One of the cool things about Instagram is that we get to find out about the lives of the people making the things we love. Our recent ceramics obsession led us to these three babes who not only handcraft incredible wares for the home, but have that easy, “just stepped out of the studio” kind of artist style we wish we could pull off at the office.

How to pick art for your home like a boutique hotel

As a full-service art consulting firm, Vancouver’s Farmboy Fine Arts is a team behind the scenes of some of the world’s biggest hospitality chains and coolest boutique hotels. Their role? To curate art collections and dress up the decor with some incredible graphic work and design. Every time we travel we wonder how we can bring a little of that boutique hotel feel home, so we quizzed Design Director Craig David Long to give us a behind the scenes look at the hotel art world and how we can expand our horizons beyond Ikea Klimts and MoMA posters.

ARE THERE ANY MOVEMENTS OR TRENDS IN THE ART WORLD RIGHT NOW? It is very hard to pinpoint thematic or aesthetic trends that span the art world at large, because art is such a vast and expansive thing. Art can be decorative or conceptual, contemporary or historic, and there is great variety within between artistic practices, such as style, medium, or what an individual artist’s thematic interests are. There are also many regional differences between art communities, based on social and cultural factors, the local market’s appetite for art, and the maturity of that artistic community.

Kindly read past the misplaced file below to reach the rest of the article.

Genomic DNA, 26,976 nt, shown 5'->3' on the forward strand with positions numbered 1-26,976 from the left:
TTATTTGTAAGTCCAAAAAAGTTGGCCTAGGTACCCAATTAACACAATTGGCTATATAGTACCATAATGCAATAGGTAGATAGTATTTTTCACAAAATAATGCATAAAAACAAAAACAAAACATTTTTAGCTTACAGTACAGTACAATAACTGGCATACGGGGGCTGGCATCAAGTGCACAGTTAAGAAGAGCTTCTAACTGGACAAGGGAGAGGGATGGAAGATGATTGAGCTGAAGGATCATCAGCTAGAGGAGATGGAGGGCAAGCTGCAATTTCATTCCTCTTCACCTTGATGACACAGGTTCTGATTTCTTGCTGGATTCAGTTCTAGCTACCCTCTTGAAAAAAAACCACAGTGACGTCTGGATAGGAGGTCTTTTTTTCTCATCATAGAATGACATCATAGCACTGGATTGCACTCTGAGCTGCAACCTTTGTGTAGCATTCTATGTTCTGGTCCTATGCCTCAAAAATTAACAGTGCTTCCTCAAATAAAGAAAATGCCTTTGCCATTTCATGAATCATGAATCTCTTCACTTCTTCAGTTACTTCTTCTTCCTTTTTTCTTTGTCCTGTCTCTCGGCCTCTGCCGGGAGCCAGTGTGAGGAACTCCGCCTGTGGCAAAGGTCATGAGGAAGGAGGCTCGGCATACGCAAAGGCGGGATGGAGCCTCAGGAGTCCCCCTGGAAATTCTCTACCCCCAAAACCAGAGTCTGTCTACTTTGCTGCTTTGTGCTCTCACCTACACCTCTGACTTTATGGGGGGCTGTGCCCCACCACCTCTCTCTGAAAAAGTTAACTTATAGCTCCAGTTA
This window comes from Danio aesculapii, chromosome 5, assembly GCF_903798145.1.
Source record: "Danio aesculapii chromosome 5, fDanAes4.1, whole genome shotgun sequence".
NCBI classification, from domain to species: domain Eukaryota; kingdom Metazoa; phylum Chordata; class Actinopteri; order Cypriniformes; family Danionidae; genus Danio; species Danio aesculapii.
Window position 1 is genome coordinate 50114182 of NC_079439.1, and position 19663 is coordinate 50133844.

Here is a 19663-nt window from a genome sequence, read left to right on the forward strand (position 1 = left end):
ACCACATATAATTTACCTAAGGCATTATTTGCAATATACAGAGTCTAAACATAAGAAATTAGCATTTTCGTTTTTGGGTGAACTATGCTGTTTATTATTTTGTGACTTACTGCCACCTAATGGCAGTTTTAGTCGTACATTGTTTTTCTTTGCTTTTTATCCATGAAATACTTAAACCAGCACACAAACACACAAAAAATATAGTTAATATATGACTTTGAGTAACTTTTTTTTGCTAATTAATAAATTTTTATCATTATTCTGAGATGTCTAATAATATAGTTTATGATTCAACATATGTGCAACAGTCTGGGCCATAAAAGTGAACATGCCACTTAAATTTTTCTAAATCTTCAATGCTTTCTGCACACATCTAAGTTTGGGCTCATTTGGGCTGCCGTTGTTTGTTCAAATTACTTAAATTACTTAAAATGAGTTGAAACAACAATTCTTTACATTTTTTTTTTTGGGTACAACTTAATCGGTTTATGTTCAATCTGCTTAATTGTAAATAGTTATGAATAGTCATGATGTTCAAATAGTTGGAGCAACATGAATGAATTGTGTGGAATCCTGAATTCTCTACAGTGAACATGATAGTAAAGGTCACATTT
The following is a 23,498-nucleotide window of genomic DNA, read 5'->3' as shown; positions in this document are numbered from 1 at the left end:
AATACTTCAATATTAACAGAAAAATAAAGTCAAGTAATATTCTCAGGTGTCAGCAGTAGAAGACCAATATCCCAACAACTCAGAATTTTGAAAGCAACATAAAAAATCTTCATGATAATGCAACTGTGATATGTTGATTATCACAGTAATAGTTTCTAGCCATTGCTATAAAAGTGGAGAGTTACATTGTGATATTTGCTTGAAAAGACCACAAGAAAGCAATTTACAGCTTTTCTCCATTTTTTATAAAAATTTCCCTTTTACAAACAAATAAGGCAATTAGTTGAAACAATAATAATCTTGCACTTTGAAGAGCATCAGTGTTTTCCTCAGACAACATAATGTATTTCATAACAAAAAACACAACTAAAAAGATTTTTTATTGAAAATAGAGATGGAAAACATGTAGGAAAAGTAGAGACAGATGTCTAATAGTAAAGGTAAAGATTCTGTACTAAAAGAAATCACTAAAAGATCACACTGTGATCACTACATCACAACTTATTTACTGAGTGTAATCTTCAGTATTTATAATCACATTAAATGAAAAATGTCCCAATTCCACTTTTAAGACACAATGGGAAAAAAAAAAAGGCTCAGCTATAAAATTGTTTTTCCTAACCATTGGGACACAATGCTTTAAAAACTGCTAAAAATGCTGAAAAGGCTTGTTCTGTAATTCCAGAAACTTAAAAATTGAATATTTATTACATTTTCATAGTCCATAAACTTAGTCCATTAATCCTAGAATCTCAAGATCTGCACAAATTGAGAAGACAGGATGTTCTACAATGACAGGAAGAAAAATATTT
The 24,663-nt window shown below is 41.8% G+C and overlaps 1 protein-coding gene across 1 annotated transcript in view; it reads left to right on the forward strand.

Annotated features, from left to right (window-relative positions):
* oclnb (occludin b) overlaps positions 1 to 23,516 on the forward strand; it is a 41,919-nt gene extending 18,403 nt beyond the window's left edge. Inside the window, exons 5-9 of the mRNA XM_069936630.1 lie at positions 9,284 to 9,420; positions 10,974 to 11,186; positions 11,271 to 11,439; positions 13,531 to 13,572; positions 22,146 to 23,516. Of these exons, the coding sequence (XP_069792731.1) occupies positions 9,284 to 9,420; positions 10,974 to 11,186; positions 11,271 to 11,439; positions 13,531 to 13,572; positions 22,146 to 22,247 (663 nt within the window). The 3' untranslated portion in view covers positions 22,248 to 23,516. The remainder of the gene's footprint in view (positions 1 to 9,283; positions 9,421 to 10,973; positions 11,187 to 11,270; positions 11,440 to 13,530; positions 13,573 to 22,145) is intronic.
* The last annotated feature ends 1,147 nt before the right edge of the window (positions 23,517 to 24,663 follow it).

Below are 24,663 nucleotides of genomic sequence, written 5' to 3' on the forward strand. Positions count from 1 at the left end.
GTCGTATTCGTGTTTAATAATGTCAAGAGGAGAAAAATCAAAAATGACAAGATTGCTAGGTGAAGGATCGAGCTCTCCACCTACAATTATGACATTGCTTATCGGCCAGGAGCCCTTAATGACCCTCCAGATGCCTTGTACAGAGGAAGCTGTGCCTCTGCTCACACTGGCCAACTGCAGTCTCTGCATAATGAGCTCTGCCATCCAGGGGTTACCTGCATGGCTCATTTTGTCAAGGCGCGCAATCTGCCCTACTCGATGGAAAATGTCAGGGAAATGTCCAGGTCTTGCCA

Within hospitality, however, that is definitely where trends start to emerge. For hotels in the three- and four-star range, we are beginning to see some departure from traditional hung artwork, like framed art and canvases, though those will always be present. We are seeing art take on more architectural applications, such as printing imagery on substrates like metal, glass, mirror and textiles; the trend toward large graphic wall murals; as well as incorporating three dimensional and modular wall art in the guest rooms and public areas.

At the higher end, we have definitely seen hotels really begin to understand and appreciate the cultural, social and investment value of collecting fine and contemporary art as a long-term strategy. Our company has been a long believer that collecting fine art originals not only enhances the guest experience, but it can also foster dialogue with the local community and even yield financial return over time as well.

 

Current Inspiration: Artist Dustin Yellin

L-R: From ‘Dust in the Brain Attic’ via No Where Limited, Misha Nonoo and Dustin Yellin collaborate for Spring 2015 via Harpers Bazaar, Dustin Yellin’s prints for Misha Nonoo Spring 2015 collection via Style, From exhibit ‘Dust in the Brain Attic’ via No Where Limited, Tribute to Diane von Furstenberg via W

Portland artist tackles fashion and politics